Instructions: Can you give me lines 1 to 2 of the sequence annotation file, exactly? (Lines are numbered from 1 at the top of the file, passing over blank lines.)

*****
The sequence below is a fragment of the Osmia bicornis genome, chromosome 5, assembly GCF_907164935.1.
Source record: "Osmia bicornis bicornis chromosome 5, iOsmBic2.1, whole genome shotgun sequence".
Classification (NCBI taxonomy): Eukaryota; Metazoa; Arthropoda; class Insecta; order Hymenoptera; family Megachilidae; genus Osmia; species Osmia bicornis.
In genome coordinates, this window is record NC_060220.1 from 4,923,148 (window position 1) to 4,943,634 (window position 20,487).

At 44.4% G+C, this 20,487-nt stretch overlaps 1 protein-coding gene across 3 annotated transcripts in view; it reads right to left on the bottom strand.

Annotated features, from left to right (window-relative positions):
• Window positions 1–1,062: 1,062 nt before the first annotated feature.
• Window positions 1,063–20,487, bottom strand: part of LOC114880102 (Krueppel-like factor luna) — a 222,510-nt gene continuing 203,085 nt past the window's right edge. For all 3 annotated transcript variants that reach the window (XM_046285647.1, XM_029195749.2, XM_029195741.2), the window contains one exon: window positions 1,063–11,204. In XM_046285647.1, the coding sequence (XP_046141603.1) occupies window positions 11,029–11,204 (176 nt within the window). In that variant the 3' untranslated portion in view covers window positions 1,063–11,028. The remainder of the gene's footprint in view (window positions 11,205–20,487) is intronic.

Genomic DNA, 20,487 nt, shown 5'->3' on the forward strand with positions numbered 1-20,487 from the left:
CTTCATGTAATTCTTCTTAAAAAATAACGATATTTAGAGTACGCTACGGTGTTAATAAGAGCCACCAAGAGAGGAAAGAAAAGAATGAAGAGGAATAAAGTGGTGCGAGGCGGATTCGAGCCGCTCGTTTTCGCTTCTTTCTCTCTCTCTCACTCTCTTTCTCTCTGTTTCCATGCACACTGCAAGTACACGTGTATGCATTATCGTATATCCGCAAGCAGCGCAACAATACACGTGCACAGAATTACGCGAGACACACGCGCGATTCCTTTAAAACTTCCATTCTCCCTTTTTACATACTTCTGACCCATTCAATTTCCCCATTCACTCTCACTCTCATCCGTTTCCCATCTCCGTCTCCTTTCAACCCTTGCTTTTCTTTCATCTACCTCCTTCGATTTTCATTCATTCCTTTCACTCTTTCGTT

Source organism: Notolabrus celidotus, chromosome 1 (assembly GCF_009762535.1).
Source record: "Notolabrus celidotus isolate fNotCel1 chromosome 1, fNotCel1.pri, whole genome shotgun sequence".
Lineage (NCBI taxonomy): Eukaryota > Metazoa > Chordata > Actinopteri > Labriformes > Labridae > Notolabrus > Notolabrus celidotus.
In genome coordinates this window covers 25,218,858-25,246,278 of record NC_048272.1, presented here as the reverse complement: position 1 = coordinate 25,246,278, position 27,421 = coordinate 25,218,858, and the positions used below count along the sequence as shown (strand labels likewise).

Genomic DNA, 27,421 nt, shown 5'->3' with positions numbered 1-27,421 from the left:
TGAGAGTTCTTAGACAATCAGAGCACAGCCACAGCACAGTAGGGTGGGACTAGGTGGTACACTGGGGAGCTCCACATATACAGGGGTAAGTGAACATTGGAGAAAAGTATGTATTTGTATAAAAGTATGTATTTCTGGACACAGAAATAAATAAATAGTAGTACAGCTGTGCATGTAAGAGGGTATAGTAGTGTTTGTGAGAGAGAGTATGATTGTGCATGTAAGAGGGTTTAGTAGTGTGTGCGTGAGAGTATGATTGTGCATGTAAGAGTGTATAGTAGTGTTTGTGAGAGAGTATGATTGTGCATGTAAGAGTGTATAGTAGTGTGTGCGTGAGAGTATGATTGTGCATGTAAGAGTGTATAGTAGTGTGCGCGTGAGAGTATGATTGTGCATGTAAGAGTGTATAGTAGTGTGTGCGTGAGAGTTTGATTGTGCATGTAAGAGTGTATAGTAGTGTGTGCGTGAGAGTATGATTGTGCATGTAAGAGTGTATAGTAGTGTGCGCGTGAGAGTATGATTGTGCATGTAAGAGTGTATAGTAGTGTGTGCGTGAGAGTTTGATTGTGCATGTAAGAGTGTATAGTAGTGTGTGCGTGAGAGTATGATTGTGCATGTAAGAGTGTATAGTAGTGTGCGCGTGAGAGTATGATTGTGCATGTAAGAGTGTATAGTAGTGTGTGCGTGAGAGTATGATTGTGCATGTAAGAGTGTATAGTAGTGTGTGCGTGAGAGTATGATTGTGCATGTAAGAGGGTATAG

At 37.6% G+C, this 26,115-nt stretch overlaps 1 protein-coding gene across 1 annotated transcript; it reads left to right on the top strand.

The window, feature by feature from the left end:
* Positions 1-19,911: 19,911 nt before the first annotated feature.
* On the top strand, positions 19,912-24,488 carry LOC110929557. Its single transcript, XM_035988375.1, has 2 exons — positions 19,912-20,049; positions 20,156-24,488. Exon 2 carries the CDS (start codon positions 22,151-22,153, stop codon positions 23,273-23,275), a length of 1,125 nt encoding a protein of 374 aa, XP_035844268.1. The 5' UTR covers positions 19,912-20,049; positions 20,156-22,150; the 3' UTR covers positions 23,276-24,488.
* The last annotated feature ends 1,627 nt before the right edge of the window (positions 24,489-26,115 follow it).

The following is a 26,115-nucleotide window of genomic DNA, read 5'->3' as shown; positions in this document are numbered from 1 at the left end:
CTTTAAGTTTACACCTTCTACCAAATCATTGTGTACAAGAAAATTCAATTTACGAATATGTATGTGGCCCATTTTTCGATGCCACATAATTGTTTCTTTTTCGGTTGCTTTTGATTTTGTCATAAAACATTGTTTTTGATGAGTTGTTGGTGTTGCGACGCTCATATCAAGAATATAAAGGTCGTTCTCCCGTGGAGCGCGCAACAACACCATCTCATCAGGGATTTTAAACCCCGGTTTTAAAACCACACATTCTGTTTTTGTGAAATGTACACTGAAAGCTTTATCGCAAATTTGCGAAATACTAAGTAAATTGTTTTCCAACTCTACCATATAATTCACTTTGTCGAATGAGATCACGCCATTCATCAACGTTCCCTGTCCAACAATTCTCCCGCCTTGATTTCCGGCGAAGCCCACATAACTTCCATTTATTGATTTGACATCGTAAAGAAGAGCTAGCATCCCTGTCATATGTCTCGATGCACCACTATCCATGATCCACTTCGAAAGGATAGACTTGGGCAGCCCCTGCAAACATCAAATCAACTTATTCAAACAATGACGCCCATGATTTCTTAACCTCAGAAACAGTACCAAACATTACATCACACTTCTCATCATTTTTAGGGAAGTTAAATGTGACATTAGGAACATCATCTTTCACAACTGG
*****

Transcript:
The sequence below is a fragment of the Osmia bicornis genome, chromosome 5, assembly GCF_907164935.1.
Source record: "Osmia bicornis bicornis chromosome 5, iOsmBic2.1, whole genome shotgun sequence".